"My mother was poor and I swore at the age of 14 , I would take care of my mother," she said. And I'd always remember my grandmother would say 'What ever you do, you have to do it at 200 percent."

Interestingly, the name Duvalier itself has a history of it's own. Ms Duvalier shares the story:

"I got the name from my father. My fathers name was Eucstace Edward Duvalier. My father was the second child of seven children. My grandmother Elizabeth was from Inagua and she married a Duvalier from Haiti they had seven kids, four born in Haiti, 3 born in Inagua. My father was the second son the first son was one time the president of Haiti. Francois 'PaPa Doc' Duvalier."

With the love of those around her, and her love for music Ms Duvalier would continue to become a budding rose.

"It started on Bay Street, because when I was very young between six and seven years old my uncle Freddie Bowleg was a great junkanooer, so I went to Bay Street with him. Everybody thought it was a little boy but it was me," she said.

However, Ms Duvalier would not only lead the first group of women junkanooers onto Bay Street , she would also be an ambassador for The Bahamas, and a world class entertainer.

At a very young age, and the godchild of music professor Bert Cambridge and his wife, Ms Duvalier continued to be exposed to the world of music, back then Mr. Cambridge was a leader of the band called the Chocolate Dandies and on many nights she would perform with the band at The Jungle Club.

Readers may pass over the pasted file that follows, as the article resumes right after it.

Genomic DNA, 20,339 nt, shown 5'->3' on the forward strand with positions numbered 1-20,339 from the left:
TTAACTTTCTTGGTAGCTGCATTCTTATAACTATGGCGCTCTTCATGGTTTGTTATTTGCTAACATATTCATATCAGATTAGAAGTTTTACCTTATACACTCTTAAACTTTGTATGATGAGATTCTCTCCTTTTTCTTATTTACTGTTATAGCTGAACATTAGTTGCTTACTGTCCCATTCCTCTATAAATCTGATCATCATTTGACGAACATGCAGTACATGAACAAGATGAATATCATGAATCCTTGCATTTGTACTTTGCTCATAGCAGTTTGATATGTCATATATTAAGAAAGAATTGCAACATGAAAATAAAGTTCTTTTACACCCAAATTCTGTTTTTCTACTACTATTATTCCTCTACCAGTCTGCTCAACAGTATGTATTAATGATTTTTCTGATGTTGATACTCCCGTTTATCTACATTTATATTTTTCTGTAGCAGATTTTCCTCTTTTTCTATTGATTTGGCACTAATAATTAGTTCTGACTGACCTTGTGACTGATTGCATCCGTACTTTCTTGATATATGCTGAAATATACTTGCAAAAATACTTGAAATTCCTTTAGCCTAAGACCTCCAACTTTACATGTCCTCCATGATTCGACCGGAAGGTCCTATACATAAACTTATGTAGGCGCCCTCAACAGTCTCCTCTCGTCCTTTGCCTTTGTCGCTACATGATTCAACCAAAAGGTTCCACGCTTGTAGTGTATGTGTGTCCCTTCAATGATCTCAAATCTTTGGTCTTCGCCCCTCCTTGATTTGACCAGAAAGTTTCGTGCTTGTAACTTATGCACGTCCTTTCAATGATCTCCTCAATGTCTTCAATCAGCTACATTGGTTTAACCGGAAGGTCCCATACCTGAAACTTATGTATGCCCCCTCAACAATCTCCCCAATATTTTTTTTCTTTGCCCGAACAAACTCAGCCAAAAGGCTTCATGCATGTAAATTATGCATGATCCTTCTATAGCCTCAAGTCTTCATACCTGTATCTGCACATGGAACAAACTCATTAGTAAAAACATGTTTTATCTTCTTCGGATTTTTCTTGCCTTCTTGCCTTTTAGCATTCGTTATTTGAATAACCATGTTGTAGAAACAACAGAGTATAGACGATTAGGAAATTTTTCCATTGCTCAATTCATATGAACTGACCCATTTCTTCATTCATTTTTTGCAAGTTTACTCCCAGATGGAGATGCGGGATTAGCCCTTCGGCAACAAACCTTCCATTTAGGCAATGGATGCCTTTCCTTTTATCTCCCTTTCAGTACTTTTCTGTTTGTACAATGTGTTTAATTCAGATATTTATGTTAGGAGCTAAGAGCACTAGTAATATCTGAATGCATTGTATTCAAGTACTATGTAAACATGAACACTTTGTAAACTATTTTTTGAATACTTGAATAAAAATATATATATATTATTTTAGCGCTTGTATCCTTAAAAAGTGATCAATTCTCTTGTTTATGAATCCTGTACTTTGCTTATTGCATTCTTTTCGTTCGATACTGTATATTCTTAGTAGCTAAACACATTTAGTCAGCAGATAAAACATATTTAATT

Later she made her first wage when she was discovered by Mr. Freddie Munnings Sr. He hired her to sing at a popular club known as the Silver Slipper, then located on East Street. It was also Mr. Munnings who gave her the nickname Bahama Mama.

"He said he liked my voice, and my personality and asked me to come along with him at the Silver Slipper, he was the band leader at the Silver Slipper," recalls Ms Duvalier.

Despite the stigma placed on women who performed in night clubs during that era she would go on to lead a fulfilling professional career. Her catchy voice, unique story telling style, and her dramatic energy, catapulted her on to the world stage, where she made the presence of The Bahamas known. She released one album in her career. Yes Yes Yes, Ask Me Why I Run, and Court House Scandal, were just a few of the songs from her album she was most recognised for.

"When she sing a song, nobody wanted to sing it afterwards cause she own the song when she finish. First of all she was a lady, and second of all she had personality. When she went on stage she didn't just sing a song, she sang that song, she entertained!" exclaimed a fan of Ms Duvalier.

To date at the age of 77, the woman also nicknamed 'Calypso Mama' is still going strong. Formally retired from the entertainment profession at 70, she has come out of retirement to perform two to three nights a week at The Atlantis Resort, Paradise Island.

"I felt like I had too much to offer, and other people felt the same way, so they ask me to come back," explains Ms. Duvalier

Most recently she made the list of persons to be awarded Most Excellent Order of the British Empire (MBE), by Queen Elizabeth II ,for her outstanding contribution to her country, The Bahamas.

To those who have known her through the years, Maureen is not only a gifted performer, she and Eloise Lewis, her good friend and fellow entertainer, helped put The Bahamas on the map, they are the pioneers of Tourism. he traveled for years and years promoting tourism all over the world. She and Eloise helped create an industry for the Bahamas, that is why many Bahamians feel she is being honoured.

"We didn't export anything but our good behaviour and our love for people," as Ms Duvalier puts it.

Posted: Monday January 12, 2004

Contact us online at